Hi all,

I've heard it said that if I could send a message faster than light, then another inertial observer would think it was going back in time. If the message was to hire an assassin to kill me before I sent the message, we'd have a paradox.

I'd like to understand the details of this. Suppose I ask some Italian to drive a bunch of neutrinos to Mars at e.g. 2c with my suicide note. Major Tom is also driving to Mars at .99c and sees the message arrive before I sent it. But this Martian assassin can't do much to me from there. He's gonna have to bounce the neutrinos back to Earth to ask one of his human friends to do it.

Tom now has a choice. If he keeps driving in the same direction, he'll perceive the return message as incredibly slow. If he turns around, he's encroaching on the twins paradox. I'm not sure where the latter option leads to, but his erratic driving certainly casts doubt on his validity as an inertial observer. As far as I'm concerned, the assassin arrived when I expected him to, long after I sent the message.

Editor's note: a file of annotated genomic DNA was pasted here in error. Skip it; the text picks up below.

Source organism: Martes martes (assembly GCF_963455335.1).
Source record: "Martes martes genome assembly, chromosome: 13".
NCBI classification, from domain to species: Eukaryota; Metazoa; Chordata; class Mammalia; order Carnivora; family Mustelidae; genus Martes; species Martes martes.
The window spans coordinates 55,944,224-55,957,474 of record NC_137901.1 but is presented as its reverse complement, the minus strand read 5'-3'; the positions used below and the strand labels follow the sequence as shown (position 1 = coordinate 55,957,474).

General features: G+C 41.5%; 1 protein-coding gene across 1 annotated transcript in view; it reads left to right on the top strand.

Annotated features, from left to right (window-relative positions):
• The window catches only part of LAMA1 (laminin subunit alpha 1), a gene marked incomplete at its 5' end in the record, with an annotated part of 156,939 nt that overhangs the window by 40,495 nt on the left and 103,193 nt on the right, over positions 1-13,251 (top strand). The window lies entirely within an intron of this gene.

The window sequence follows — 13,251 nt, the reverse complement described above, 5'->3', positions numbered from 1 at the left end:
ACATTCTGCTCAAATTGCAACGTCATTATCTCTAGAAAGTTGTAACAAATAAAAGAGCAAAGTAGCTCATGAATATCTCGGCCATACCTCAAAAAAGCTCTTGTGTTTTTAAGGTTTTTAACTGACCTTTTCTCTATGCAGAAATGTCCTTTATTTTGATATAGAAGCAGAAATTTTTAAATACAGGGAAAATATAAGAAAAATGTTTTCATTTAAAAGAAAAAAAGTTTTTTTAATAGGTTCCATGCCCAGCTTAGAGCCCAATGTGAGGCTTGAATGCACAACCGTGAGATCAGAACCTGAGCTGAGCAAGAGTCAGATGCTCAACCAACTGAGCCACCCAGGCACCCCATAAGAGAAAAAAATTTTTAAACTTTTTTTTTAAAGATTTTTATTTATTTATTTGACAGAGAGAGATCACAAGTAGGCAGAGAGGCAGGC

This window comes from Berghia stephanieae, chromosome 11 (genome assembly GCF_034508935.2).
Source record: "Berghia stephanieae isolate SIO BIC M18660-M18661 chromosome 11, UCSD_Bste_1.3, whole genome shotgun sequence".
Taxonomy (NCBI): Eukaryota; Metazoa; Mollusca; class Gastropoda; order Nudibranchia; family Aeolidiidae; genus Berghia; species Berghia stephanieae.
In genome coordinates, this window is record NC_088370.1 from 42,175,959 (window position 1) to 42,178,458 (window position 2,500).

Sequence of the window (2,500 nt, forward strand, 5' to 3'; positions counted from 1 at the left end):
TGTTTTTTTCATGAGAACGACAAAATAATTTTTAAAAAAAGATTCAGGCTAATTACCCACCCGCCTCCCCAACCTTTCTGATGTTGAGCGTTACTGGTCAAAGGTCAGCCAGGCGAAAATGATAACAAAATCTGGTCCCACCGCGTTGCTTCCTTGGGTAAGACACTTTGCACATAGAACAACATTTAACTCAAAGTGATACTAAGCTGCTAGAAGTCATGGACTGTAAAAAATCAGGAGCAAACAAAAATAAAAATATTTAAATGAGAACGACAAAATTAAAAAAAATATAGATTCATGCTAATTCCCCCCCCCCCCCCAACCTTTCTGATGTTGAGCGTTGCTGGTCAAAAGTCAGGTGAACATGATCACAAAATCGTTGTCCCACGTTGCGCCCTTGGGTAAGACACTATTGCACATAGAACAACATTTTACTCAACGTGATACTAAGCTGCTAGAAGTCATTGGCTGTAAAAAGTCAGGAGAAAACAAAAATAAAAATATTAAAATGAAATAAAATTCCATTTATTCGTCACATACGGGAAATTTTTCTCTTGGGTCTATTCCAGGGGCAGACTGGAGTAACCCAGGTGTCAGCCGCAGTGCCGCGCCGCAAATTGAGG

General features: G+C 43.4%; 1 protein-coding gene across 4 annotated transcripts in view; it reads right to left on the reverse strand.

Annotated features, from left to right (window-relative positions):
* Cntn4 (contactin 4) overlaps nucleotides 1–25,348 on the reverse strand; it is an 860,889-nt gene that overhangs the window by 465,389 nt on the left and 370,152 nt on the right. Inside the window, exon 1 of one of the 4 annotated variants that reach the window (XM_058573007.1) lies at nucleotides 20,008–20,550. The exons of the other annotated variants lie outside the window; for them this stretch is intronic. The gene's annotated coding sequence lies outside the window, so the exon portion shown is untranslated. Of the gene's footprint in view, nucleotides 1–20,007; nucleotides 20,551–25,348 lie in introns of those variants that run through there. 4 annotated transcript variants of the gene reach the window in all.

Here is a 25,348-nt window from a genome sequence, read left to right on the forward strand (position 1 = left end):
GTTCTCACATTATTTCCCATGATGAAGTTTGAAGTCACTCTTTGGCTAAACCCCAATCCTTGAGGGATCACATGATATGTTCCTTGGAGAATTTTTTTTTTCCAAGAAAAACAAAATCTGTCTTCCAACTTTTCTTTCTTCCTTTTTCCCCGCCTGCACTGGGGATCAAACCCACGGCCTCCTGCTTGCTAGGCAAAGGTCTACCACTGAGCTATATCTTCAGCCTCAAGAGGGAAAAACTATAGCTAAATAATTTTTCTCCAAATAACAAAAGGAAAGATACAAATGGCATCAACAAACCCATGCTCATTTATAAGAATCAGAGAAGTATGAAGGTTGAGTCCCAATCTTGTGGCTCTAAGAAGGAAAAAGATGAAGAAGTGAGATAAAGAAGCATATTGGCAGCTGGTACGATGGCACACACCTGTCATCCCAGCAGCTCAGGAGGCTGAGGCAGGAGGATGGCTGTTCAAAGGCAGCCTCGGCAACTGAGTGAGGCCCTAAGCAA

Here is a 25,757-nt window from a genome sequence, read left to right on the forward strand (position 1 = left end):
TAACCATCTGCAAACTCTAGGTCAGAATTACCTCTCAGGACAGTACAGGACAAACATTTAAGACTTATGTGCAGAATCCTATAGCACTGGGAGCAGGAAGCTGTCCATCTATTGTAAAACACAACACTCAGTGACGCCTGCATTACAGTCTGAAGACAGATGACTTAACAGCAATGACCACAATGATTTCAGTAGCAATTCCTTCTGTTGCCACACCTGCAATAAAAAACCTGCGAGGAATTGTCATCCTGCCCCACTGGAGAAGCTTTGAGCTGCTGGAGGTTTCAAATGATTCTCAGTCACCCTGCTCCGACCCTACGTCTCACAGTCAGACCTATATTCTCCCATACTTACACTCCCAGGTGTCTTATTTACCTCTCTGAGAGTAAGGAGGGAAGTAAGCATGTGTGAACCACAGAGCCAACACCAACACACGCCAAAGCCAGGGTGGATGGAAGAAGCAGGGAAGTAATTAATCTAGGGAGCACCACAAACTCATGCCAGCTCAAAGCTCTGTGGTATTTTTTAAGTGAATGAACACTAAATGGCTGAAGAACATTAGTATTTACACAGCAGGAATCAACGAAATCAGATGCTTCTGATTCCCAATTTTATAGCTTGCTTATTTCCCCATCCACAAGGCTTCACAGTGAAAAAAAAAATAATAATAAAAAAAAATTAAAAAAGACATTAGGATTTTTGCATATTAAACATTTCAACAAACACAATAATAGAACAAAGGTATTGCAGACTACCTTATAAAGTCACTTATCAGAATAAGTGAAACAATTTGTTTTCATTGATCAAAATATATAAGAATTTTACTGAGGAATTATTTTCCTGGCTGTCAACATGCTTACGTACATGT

So what's the problem?

Anyway, wouldn't it be nice if we had zero-energy tachyons to go at infinite speed - that would solve Einstein's biggest objection to QM, namely that observations are presumed to change the wavefunction at all points in space instantaneously.

Hi all,
I've heard it said that if I could send a message faster than light, then another inertial observer would think it was going back in time. If the message was to hire an assassin to kill me before I sent the message, we'd have a paradox.
Why do you think that is a paradox?
After all the assassin clearly failed his mission because you are alive!

Fredrik
Staff Emeritus
Gold Member
You might be interested in my replies in this thread, and also this post. (Make sure to scroll down to #138 to see the correction of a typo).

Hi Passionflower,

It's not me, I just heard a rumour that everybody else thinks so.

Hi Fredrik,

I guess the Alice-Bob thing is indeed a paradox.

In the meantime, I thought of another aspect: you lose the 2nd law of thermodynamics. Suppose you punch out some morse code on your 2c neutrino torch towards a receiver on Mars. The spaceman is going to be a bit suspicious that what looks like a receptor on Mars is shooting out neutrinos that are getting hoovered up by a torch on earth, but let's suppose he thinks no more of that. The problem is if there's a bit of space dust in the way and the beam gets blurred. Then he's gonna see a messy beam come out of Mars and get tidied up along the way to Earth. That's a direct violation of the 2nd law and amply serious enough without any paradoxical suicides.